Last month I had the opportunity to the Allume blogging conference in South Carolina. It really felt more like a Christian women’s conference with blogging and writing sessions and I loved every minute of it. One of the really great things about the conference was that I came home with a LOT of new books. Some were on writing and some were on faith and some were what I call practical books. I’ll be sharing many of these with you over the next few months.
I first learned about Alana Chernila when I read a recipe for homemade mini pies in a magazine (Better Homes and Gardens, I think) when her first book Homemade Pantry was just being released. I knew I needed to see if our library had that book. They did and I checked it out so much that I finally had to just buy my own copy. The library is very generous with their check out policy but after about 3 months they insisted I not try to renew if for a while. You can read my review of that book here.
So, when I found out that Alana had published another book, The Homemade Kitchen, I got a copy as fast as I could. This time the book didn’t come from the library but from Blogging For Books. This book is a cross between a cookbook and essays on food and how it’s more than just physical nourishment. I really like it. The book starts at the beginning with things like how to roast a chicken, how to cook rice, how to make a pie crust and quite a bit more basics.
It then progresses through eight other themes…Feed yourself. Do your best, and then let go. Be helpful. Do the work. Slow down. Eat Outside. Invite people over. Don’t be afraid of food. Each theme is a chapter and has an essay and many recipes. The recipes look amazing and honestly, most are very simple with the hardest part of most of the recipes being time. It takes time to cook from scratch. We’ve lost so much in our fast food culture. Alana calls us back to a time when food was not just about filling a belly, without making us feel guilty.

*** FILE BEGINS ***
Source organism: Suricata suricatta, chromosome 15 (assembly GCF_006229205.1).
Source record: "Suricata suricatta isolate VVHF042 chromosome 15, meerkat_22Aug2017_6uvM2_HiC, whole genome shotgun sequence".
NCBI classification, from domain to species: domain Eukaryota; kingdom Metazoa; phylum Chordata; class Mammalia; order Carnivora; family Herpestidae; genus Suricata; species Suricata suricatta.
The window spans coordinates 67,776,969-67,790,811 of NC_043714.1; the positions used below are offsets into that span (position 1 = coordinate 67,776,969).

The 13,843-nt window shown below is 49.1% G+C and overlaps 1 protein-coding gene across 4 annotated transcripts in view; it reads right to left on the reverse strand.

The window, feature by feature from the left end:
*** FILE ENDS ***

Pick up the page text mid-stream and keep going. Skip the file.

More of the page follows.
This is one of my favorite quotes from the book, it’s in the Be Helpful chapter…. “It can be easy to talk yourself out of bringing dinner. Particularly when there ‘s a birth, death, or illness, walking into someone else’s experience can feel awkward. We want to give space. The thought of walking in on someone who’s not a close friend when she’s postpartum and in pajamas, trying to work out the whole breastfeeding thing, can feel just plain wrong. But on the whole, we usually think people want more space than they actually do. You don’t have to visit, or to fill the house with conversation. You only have to bring dinner. The presence of that little box, the pot, the food into which you put care – it will remind them they should eat, and it will make them feel taken care of when they need it most….When we bring dinner, we say: I’m your community. I’m here for you. Eat.”